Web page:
Hezbollah’s attack on Israel serves not only to distract from Iran’s defiance of the international community. It also plays into a propaganda campaign that President Mahmoud Ahmadinejad of Iran has conducted in recent months, conflating the issue of Iran’s nuclear program with what he has condemned as the intolerable existence of Israel. Also, by having Hezbollah strike now at Israel, the Iranian regime clearly means to neutralize Arab regimes that are fearful of Iran’s spreading influence in Iraq, Syria, and Lebanon.

President Hosni Mubarak of Egypt had just disclosed publicly that he had worked out a prisoner swap with Israel and Hamas, but that “other parties” he would not name forced Hamas to sabotage the deal. It can be assumed that Syria and Iran are the other parties, the two countries having signed a military cooperation agreement last month that Syria’s defense minister described as establishing “a joint front against Israel.”

Knowing that Iran is behind Hezbollah’s act of war, Israeli leaders — who are openly warning of devastating strikes on Lebanon’s infrastructure — would be well advised to avoid a reflexive military response that lands Israel in an Iranian trap. If the regime in Tehran wants to provoke Israel to bomb Lebanese power plants, roads, and bridges, maybe this kind of military retaliation is not such a good idea.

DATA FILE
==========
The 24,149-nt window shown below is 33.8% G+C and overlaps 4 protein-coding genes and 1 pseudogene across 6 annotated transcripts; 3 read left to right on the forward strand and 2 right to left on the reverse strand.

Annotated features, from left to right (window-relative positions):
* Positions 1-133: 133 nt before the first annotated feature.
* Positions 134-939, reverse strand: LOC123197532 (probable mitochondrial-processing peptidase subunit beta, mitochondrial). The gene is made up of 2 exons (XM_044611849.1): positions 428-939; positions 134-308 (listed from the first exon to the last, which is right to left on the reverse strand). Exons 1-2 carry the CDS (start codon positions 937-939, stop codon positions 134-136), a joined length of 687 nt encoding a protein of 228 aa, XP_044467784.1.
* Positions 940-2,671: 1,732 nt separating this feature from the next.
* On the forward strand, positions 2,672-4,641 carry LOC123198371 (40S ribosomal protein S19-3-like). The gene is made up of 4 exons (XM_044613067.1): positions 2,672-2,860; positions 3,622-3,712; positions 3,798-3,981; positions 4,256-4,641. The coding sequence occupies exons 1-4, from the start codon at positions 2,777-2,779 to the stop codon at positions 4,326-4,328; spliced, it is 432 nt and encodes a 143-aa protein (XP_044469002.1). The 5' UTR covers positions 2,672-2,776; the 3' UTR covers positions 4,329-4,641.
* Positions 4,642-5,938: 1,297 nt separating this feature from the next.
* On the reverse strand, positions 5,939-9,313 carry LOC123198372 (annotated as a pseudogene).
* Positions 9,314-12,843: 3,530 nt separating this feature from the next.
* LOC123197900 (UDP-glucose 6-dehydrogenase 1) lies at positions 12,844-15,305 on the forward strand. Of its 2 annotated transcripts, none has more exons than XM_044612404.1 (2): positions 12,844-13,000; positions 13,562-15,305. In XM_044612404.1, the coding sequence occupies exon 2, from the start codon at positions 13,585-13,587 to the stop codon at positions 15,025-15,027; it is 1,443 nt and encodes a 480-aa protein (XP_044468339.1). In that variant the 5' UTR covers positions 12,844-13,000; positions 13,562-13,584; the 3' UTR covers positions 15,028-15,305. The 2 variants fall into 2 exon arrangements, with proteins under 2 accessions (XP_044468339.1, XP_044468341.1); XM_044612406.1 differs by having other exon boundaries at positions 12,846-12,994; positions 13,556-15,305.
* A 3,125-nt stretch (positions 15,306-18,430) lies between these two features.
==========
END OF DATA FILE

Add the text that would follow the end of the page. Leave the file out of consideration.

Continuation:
Maybe not.

Steve Gilliard gets to the heart of the matter (emphasis added):

Why are the Israelis being yanked around by their enemies? A kidnapping has created this insane risk of regional war. Every bomb dropped makes Hamas stronger. Every soldier kidnapped makes Israel react more violently.

Fools mistake weakness for strength and strength for weakness. And, unfortunately, since the United States government is being run by a pack of fools, we are weaker now than we’ve been in many generations. Sidney Blumenthal writes,

On Israel’s reoccupation of Gaza in response to Hamas’ terrorism, Bush has regressed to embracing no policy, just as he did when he first entered office. In the light of Bush’s failure to give Palestinian President Mahmoud Abbas any tangible gains to show his electorate, Hamas’ victory was foretold. Now the withdrawal of the United States from any peace process is yielding a predictable downward spiral of mutual recrimination in the region.

This might be the time to stop and reflect on how the Bush Administration’s chuckleheaded “foreign policy” may have enabled a Hamas victory in last January’s elections. The Bushies, so enamored of the simple-minded notion that elections equal liberty, can’t see that where people want an Islamic government, elections might not equal liberty. From the February New Yorker: